One Sunflower

Promoting self-directed, reflective learning in myself

on October 10, 2010

I am thinking about reflective practice.  People tell me I’m reflective about my work, they point to this blog and other opportunities I’ve taken to share about myself and my work as evidence.  But how did I become this way, what was the motivation or is it all intrinsic?  I think I do have a reflective personality – evidence of lots of journaling as a high school student – but I don’t think I’ve always been reflective about my practice as a teacher.  The development of “reflective practice” is a goal of my building principal this year.  He has asked us to put ourselves in the role of student with himself as an instructional leader, and the question he has asked us is: What is happening to promote self-directed, reflective learning for you as a teacher? So I’m trying to break down the roles and responsibilities of “being reflective” and identify what makes it possible for me to be a reflective teacher.

According to the rubric we’ve been given, the first and second steps in this student engagement process are that the leader  “direct learning experiences, identify student goals, and monitor student progress within a specific lesson; and provide assistance as requested/needed.  Opportunities are provided for students to set goals, monitor their own work and reflect on the progress/process.”

It is customary that we create our personal ILP’s (Individual Learning Plans) and Cycles of Inquiry in the fall, and we share these with the principal.  We review them again in February and in the spring.  This procedure will establish communication about the goals I have for myself this year.  I’m not sure what sort of learning experiences I will need or what the role of the principal/administrators will be in this process but questioning and exploring together will help me determine those factors.   Of course, it helps that I am a student open to this process and want to create experiences for myself will engage me.

The next steps that are a part of this question are probably more challenging because they will probably involve establishing systems and expectations and could impact relationships with peers and leadership.  As I described above, we have a protocol around creating and sharing goals– our ILP and our COI’s, and of course we collect and evaluate student data.  Our school has also dabbled in “walk-throughs” and “rounds.” But I feel that everything we’ve done so far has lacked consistency.  There hasn’t been an established system for providing feedback or a process of self-evaluation as a part of those interactions.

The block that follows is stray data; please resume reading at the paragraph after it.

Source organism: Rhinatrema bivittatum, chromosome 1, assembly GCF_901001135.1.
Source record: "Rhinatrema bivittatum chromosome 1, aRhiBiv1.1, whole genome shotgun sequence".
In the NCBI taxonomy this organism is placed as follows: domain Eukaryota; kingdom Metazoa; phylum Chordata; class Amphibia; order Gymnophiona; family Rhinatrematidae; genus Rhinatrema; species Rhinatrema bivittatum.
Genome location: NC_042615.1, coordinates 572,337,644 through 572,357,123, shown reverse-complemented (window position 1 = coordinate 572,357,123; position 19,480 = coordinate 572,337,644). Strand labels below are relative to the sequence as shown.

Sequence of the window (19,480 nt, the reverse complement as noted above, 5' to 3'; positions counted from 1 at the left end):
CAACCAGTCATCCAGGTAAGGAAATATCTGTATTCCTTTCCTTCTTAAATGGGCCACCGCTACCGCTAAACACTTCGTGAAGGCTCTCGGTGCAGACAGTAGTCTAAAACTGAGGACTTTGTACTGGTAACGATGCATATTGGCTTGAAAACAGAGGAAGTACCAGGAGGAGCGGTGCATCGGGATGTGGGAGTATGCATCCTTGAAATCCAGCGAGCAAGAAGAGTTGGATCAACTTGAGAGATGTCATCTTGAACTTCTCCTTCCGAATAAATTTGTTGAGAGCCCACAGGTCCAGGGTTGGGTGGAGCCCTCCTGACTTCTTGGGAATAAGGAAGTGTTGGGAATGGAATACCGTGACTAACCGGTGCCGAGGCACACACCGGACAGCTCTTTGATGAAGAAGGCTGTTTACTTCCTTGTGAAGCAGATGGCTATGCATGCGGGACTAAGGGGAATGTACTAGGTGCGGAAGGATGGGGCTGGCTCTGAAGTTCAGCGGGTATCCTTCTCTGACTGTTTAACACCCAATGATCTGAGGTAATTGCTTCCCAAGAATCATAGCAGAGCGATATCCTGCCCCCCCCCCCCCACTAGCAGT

Timing and time are also challenges.  These processes are most beneficial when done at regular intervals but they require time to practice and time for reflection as individuals or in small groups. Dedicating that time on a regular basis has been problematic in the past.  How will it happen differently this year?

I, as most of my students, do better with consistent messages and stated goals with no-excuses-high-expectations.  I am also helped by scheduled reflection – with “homework” that I need to do and present for discussion/evaluation. I know that some of my peers will balk at doing this kind of “work.”  They feel they have enough on their plates already in monitoring student engagement.  They don’t want to spend time evaluating their own in the process.  I think that since we come together with our principal every six weeks to summarize the work we see happening in our students it would be a good time to evaluate our personal work and progress at the same time.